For many of us, consuming news has become a task as unconscious as breathing. On television, we watch live updates and interviews. At work, we stream content on our laptops and engage with newsletters from multiple platforms in our inboxes. In class, we discuss issues with our peers, formulating opinions, and responses to our surroundings. On our phones, we scroll past Covid-19 numbers updates on social media, as we watch recipe videos or share a funny meme.
Articles, quotes, and pictures are shared instantaneously, with little engagement – if it is good, bad or simply cute. The immediacy of our media consumption has resulted in a slowing down of fact-checking, corroboration, and common sense, meaning that a fake news post can spread quicker than credible breaking news stories.
The Council for Scientific and Industrial Research estimates that between two and five fake news stories related to Covid-19 are picked up each day. This is then widely disseminated on social media as fact. These stories, from the origins of the virus, through to unproven preventions and cures, are often then shared by governments, corporates and celebrities. When we unwittingly share misinformation as fact – we influence those around us.
How PR professionals can reduce the spread of fake news
The role of PR professionals in promoting brand image and building brand trust has risen in importance as more people consume their news on social media platforms. The immediacy of the platform has produced a culture of misinformation that comes with limited fact-checking and click-bait articles to drive web traffic.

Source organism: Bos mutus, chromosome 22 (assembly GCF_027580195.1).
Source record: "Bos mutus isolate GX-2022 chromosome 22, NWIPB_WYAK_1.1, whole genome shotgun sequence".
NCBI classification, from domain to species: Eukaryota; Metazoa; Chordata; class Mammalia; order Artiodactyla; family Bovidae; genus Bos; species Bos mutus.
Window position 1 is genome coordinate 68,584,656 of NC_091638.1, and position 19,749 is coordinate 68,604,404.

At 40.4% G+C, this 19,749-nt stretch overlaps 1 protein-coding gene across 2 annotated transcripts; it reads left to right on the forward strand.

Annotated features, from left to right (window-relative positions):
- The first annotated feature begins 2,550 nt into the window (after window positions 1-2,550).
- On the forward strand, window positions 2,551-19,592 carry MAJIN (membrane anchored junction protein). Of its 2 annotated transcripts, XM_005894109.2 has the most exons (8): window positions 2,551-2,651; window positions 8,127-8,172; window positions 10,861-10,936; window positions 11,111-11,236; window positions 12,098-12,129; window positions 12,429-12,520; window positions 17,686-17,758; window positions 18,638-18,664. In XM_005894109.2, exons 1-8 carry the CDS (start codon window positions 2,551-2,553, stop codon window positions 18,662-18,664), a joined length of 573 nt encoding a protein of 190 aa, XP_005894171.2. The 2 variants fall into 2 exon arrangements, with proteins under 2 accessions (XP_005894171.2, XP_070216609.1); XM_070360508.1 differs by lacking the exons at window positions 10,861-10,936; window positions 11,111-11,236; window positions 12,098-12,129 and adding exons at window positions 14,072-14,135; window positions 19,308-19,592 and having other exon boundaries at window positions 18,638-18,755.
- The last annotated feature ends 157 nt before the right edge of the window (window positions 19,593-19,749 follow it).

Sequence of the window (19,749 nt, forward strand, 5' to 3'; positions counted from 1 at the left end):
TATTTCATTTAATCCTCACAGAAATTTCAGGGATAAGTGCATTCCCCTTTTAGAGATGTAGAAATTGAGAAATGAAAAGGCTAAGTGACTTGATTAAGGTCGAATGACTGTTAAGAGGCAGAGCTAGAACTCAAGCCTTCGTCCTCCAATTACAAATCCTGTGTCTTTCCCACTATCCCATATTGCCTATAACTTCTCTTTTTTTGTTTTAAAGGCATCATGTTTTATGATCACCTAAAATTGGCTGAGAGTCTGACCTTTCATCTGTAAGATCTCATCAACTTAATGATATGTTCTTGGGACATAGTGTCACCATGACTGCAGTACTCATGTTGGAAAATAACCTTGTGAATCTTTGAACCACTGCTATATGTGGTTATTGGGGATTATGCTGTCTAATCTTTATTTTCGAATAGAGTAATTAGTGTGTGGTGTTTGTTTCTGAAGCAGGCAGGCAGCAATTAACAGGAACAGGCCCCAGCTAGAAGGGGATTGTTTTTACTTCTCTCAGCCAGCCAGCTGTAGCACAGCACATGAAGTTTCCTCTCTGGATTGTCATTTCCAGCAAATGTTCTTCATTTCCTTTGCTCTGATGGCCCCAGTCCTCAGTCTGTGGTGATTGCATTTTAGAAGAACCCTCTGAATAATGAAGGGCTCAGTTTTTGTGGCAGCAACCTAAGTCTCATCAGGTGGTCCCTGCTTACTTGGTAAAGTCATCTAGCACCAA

The spread of misinformation drives home the importance of PR professionals preparing well-researched content, which is communicated to an audience receptive to accepting any content. By placing increased emphasis on fact-checking, we improve the value of our storytelling. Gaining audience trust through credible media exposure allows brands to build their reputation authentically.
For many publications across the globe, media resources have been overwhelmed by Covid-19. Locally, the media landscape has seen the closure of numerous print media– Media24, Caxton,and Associated Media, this has resulted in a large number of retrenchments. Over and above a shortage of publications, remaining journalists are often overworked and pressed for time when it comes to finding stories and corroborating their sources. Now more than ever, PR professionals have the opportunity to act as a credible resource to news media. By maintaining a strong overall understanding and insight into the news cycle, we seek opportunities to position our clients in the centre of conversations that are meaningful to their audiences. While simultaneously providing journalists with contacts and experts that help strengthen their own storytelling.